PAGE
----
Which Plants SHOULD NOT Be Kept In Your Bedroom? (AVOID THESE TEN!)

The aesthetic beauty that is caused by indoor plants is immense and every homeowner desires to have a perfect home display.

But there can be issues when it comes to the choices of plants you can keep in your bedroom.

So, Which Plants Should Not Be Kept In Your Bedroom?

House plants that cause allergies or are harmful to both your children and your pets or are hard to keep alive should remain out of your bedroom.

Ten Indoor Plants That Should Not Be Kept In Your Bedroom

Now, when you are in the plant store or at the nursery picking out new indoor plants, you should be mindful of the following types:

1. English Ivy

English ivy is an evergreen perennial plant that can act as a good ground cover and can also climb through to its aerial rootlets.

Most people fall in love with this plant because of its evergreen leafy nature.

But for some people, evergreen is an allergen that brings in a lot of skin reactions resulting in itching, blisters, and rashes.

This plant is also poisonous to pets. It causes paralysis, breathing problems, or even coma in a pet!

It is hospitable to spider mites, aphids, and other pests which can be harmful to you.

2. Bonsai Tree

Maintaining a bonsai tree inside your home is not a difficult task.

However, it’s super-irritating especially if you have tree allergies.

Besides, even if you aren’t allergic to trees, styling these miniature trees involves vital techniques which can be a source of personal injury if you are not conversant with the routine.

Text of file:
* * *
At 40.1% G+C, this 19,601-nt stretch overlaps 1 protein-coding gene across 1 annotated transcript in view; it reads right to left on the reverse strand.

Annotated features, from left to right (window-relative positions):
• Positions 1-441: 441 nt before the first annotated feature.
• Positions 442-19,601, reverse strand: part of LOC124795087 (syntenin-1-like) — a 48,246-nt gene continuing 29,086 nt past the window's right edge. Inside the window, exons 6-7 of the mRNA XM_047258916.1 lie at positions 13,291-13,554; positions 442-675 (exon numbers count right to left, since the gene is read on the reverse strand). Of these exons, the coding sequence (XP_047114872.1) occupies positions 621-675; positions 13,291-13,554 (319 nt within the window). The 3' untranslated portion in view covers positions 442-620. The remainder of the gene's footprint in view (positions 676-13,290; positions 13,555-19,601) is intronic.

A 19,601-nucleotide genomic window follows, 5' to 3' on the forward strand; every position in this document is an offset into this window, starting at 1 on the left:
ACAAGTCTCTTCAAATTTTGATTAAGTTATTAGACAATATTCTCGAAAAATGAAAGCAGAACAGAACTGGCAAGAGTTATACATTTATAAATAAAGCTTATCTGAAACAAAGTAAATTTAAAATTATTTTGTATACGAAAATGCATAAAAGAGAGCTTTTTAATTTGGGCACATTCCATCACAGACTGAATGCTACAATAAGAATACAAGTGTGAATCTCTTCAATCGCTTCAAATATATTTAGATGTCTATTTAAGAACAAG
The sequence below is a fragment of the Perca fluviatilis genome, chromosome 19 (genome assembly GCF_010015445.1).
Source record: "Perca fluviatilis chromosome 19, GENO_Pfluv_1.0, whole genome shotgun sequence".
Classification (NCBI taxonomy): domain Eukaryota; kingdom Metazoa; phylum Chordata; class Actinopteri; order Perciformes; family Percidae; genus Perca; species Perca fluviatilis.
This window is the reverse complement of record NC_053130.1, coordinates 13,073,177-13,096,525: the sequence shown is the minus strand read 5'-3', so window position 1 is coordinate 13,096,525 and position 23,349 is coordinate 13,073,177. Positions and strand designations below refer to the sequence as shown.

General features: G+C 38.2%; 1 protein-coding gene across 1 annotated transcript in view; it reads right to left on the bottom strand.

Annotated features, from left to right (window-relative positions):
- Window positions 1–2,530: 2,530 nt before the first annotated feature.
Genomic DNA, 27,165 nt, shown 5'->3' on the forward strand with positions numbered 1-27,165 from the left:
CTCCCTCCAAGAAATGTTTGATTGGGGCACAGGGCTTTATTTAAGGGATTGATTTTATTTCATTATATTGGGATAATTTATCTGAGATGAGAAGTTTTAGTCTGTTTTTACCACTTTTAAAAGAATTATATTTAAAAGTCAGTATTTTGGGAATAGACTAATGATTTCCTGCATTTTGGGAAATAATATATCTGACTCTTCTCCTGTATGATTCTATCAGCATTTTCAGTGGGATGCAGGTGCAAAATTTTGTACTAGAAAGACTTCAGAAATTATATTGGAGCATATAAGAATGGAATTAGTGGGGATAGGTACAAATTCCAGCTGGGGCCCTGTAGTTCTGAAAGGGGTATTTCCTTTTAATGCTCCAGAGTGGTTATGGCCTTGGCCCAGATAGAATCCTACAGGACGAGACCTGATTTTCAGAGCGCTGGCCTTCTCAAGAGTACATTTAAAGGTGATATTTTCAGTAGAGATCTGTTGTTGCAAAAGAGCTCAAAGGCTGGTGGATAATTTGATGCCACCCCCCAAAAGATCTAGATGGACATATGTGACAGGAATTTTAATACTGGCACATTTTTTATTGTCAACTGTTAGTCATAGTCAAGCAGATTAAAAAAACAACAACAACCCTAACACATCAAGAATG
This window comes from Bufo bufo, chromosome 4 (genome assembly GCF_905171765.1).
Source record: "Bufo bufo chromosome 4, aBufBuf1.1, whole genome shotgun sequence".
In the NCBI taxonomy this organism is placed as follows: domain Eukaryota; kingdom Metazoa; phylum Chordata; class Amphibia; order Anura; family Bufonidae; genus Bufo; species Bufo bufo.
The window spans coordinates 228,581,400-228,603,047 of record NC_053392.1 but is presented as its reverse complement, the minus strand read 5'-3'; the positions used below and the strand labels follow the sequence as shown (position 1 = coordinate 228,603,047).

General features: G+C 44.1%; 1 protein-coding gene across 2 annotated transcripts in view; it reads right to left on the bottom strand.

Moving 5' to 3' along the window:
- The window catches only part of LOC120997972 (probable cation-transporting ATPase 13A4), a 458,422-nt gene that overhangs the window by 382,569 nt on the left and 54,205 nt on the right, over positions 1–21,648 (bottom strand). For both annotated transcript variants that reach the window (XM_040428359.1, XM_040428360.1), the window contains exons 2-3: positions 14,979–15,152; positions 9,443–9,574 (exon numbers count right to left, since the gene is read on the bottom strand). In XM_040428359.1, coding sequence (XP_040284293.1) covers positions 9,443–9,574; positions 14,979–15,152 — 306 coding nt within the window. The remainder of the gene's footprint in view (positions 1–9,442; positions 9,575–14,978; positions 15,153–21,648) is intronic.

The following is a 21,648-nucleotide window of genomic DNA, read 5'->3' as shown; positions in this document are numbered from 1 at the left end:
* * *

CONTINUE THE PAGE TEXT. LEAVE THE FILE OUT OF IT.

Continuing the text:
For instance, you can prick yourself while watering or pruning a bonsai tree.

3. Oleander

Oleander is one of the widely used landscape plants.

There are so many good things to mention about this plant that makes it so popular with landscapers.

Because of its beauty and tough nature, it has gained a lot of attention from in-house plant keepers.

Nonetheless, oleander is an unbelievably toxic plant. It is so toxic that even a single leaf is fatal to you and your pets.

In fact, all parts of oleander- roots, leaves, flowers, twigs, and stems- are toxic.

Therefore, it is hard to rule out the possibility of you, your kids, or one of your pets accidentally ingesting this plant.

4. Ficus Tree

Ficus trees are popular picks when it comes to home or office indoor plants. Basically, a Ficus tree looks like a typical tree with narrow and droopy lustrous leaves.

However, what you do not know about the Ficus tree is that its glossy leaves trap a lot of dust and you may have to keep wiping them to tidy your bedroom.

So, if you don’t have time for extra cleaning, it will be wise to find another option to lighten up your bedroom instead.

5. Euphorbia Trigona

The euphorbia trigona is a fascinating cactus-like plant with upright stems and thorny ridges of short-lived leaves. It is known for its milky sap contained in the succulent stems.

Like most Euphorbia plants the thorns deter most people and pets.

A common issue with this plant is that the milky sap is unpleasant to taste and is also very irritating to the skin, eyes, and mucous membranes of your body.

Actually, eye irritation can worsen and cause blindness.

6. Jerusalem Cherry

Jerusalem cherry plants have dark, green glistening leaves and appear as an erect bushy evergreen shrubs.

The plant grows red and orange berries which bring a pop of color as an indoor plant.